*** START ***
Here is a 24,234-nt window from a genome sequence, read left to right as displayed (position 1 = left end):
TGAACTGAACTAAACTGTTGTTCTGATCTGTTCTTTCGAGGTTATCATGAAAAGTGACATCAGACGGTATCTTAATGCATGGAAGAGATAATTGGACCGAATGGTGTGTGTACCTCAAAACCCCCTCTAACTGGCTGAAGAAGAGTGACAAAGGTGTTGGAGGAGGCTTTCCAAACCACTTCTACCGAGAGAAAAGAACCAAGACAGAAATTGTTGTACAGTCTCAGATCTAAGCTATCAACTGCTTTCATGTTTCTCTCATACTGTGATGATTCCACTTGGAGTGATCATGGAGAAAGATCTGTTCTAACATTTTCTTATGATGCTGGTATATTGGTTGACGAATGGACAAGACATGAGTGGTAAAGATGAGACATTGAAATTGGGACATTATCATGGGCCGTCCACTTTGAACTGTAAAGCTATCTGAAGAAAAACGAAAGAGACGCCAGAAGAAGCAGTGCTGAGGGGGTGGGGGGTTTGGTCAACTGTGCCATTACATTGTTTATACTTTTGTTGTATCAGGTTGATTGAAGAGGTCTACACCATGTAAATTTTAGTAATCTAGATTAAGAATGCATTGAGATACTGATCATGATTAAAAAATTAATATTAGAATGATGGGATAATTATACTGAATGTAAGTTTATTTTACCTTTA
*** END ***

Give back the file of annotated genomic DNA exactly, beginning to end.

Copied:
Here is a 24,234-nt window from a genome sequence, read left to right as displayed (position 1 = left end):
TGAACTGAACTAAACTGTTGTTCTGATCTGTTCTTTCGAGGTTATCATGAAAAGTGACATCAGACGGTATCTTAATGCATGGAAGAGATAATTGGACCGAATGGTGTGTGTACCTCAAAACCCCCTCTAACTGGCTGAAGAAGAGTGACAAAGGTGTTGGAGGAGGCTTTCCAAACCACTTCTACCGAGAGAAAAGAACCAAGACAGAAATTGTTGTACAGTCTCAGATCTAAGCTATCAACTGCTTTCATGTTTCTCTCATACTGTGATGATTCCACTTGGAGTGATCATGGAGAAAGATCTGTTCTAACATTTTCTTATGATGCTGGTATATTGGTTGACGAATGGACAAGACATGAGTGGTAAAGATGAGACATTGAAATTGGGACATTATCATGGGCCGTCCACTTTGAACTGTAAAGCTATCTGAAGAAAAACGAAAGAGACGCCAGAAGAAGCAGTGCTGAGGGGGTGGGGGGTTTGGTCAACTGTGCCATTACATTGTTTATACTTTTGTTGTATCAGGTTGATTGAAGAGGTCTACACCATGTAAATTTTAGTAATCTAGATTAAGAATGCATTGAGATACTGATCATGATTAAAAAATTAATATTAGAATGATGGGATAATTATACTGAATGTAAGTTTATTTTACCTTTA